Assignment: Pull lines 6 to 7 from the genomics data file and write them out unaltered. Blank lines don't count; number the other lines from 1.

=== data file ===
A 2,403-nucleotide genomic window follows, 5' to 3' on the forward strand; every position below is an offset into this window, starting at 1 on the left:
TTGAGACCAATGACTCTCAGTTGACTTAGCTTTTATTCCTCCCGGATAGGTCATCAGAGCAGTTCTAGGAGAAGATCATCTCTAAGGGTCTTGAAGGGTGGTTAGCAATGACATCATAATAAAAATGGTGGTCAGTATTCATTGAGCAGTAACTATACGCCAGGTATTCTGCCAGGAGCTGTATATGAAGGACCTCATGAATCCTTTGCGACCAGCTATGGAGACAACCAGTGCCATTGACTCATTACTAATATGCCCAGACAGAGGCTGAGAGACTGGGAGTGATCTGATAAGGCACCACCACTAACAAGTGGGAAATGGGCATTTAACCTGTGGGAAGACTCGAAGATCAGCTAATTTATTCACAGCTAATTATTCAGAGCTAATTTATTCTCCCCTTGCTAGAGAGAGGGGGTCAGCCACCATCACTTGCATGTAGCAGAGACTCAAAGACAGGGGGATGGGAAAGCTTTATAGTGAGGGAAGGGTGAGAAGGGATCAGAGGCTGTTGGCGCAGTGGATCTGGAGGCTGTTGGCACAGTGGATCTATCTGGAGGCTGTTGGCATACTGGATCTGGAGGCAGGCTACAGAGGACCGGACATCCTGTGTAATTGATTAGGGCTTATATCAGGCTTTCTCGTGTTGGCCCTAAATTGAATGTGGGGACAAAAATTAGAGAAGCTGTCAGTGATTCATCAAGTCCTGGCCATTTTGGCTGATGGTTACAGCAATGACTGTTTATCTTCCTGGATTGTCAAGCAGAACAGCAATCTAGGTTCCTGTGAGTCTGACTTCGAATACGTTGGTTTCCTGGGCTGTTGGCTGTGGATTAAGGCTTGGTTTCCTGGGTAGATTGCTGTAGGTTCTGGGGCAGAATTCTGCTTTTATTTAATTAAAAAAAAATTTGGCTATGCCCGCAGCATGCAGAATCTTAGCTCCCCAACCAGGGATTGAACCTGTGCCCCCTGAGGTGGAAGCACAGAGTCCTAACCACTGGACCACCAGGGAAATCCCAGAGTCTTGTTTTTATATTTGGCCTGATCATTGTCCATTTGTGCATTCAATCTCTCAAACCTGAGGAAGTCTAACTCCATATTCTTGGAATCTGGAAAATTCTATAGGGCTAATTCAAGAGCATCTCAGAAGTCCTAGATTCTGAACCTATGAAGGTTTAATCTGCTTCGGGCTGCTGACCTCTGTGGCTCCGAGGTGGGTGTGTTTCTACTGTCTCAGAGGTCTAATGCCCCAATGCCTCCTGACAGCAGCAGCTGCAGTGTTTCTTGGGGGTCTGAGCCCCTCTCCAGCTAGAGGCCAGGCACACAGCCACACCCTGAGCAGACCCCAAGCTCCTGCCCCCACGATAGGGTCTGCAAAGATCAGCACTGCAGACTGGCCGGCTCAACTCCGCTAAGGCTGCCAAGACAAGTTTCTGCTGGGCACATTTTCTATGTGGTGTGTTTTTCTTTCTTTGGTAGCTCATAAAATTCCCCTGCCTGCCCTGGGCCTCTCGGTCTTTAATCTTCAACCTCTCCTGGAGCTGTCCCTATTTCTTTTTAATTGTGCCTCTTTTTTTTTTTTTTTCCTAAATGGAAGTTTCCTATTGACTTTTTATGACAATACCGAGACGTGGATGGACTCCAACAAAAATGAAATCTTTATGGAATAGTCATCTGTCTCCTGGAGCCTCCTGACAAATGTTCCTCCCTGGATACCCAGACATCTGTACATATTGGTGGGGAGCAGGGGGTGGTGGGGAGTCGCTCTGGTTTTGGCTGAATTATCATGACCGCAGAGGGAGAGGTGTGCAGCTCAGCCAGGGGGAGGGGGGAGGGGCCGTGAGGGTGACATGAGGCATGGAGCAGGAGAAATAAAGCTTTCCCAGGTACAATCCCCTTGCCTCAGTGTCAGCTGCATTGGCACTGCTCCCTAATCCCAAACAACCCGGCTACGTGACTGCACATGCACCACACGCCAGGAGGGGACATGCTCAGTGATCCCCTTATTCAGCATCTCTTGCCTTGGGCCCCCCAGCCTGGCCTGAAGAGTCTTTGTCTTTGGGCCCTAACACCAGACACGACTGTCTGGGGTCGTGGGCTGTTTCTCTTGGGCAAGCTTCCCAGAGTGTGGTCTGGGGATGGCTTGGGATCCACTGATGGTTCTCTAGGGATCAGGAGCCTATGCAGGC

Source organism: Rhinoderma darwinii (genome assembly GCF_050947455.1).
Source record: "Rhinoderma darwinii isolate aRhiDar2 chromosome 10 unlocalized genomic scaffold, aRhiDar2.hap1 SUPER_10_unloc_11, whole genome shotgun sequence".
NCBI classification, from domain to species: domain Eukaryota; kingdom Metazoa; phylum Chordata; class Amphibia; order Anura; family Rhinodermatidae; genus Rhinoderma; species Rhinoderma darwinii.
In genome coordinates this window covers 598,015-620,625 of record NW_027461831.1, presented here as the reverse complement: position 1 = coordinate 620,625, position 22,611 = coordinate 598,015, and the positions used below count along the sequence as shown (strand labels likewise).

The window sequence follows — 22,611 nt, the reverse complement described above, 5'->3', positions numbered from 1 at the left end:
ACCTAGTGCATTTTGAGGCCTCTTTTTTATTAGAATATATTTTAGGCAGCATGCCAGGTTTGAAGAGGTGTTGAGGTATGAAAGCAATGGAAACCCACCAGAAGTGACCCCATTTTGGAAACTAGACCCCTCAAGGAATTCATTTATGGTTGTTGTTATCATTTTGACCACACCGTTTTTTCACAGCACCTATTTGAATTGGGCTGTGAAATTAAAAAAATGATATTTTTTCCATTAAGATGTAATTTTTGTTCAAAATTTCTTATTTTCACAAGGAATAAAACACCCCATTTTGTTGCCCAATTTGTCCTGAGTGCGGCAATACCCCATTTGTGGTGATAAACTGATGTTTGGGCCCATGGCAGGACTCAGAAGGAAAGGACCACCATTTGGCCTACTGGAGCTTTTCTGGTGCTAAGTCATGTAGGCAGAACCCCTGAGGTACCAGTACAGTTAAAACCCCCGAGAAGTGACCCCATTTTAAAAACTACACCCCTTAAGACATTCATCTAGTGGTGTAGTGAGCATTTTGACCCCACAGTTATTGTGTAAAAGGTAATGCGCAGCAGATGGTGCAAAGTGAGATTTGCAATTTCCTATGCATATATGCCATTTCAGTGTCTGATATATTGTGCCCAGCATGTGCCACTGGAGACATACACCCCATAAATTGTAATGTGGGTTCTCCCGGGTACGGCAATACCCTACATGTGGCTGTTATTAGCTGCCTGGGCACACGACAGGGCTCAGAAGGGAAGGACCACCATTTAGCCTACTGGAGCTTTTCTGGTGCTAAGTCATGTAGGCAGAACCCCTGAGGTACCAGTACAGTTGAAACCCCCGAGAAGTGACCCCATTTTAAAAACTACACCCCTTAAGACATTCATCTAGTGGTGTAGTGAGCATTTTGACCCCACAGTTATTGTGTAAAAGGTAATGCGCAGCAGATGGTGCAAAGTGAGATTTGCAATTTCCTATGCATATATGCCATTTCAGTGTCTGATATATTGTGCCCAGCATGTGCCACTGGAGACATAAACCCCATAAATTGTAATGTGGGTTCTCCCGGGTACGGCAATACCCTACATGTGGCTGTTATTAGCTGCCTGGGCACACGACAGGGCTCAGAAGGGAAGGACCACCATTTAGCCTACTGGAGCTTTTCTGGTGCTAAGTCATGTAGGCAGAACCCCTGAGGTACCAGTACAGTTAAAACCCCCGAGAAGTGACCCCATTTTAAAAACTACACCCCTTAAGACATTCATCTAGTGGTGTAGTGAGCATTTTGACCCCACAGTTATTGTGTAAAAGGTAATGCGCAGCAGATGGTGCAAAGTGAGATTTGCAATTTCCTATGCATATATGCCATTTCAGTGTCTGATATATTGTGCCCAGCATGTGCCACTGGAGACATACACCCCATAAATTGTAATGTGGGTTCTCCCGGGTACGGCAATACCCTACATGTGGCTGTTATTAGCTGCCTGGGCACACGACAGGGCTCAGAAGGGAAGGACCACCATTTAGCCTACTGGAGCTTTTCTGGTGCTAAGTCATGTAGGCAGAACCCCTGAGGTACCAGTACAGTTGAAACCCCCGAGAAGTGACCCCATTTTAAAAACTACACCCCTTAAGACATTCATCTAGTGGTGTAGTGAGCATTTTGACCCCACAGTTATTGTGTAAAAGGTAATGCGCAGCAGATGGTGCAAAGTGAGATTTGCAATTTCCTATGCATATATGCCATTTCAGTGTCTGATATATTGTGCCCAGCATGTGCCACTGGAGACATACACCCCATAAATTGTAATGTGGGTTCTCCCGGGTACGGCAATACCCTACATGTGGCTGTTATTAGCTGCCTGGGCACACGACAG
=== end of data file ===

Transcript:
In genome coordinates this window covers 598,015-620,625 of record NW_027461831.1, presented here as the reverse complement: position 1 = coordinate 620,625, position 22,611 = coordinate 598,015, and the positions used below count along the sequence as shown (strand labels likewise).

The window sequence follows — 22,611 nt, the reverse complement described above, 5'->3', positions numbered from 1 at the left end: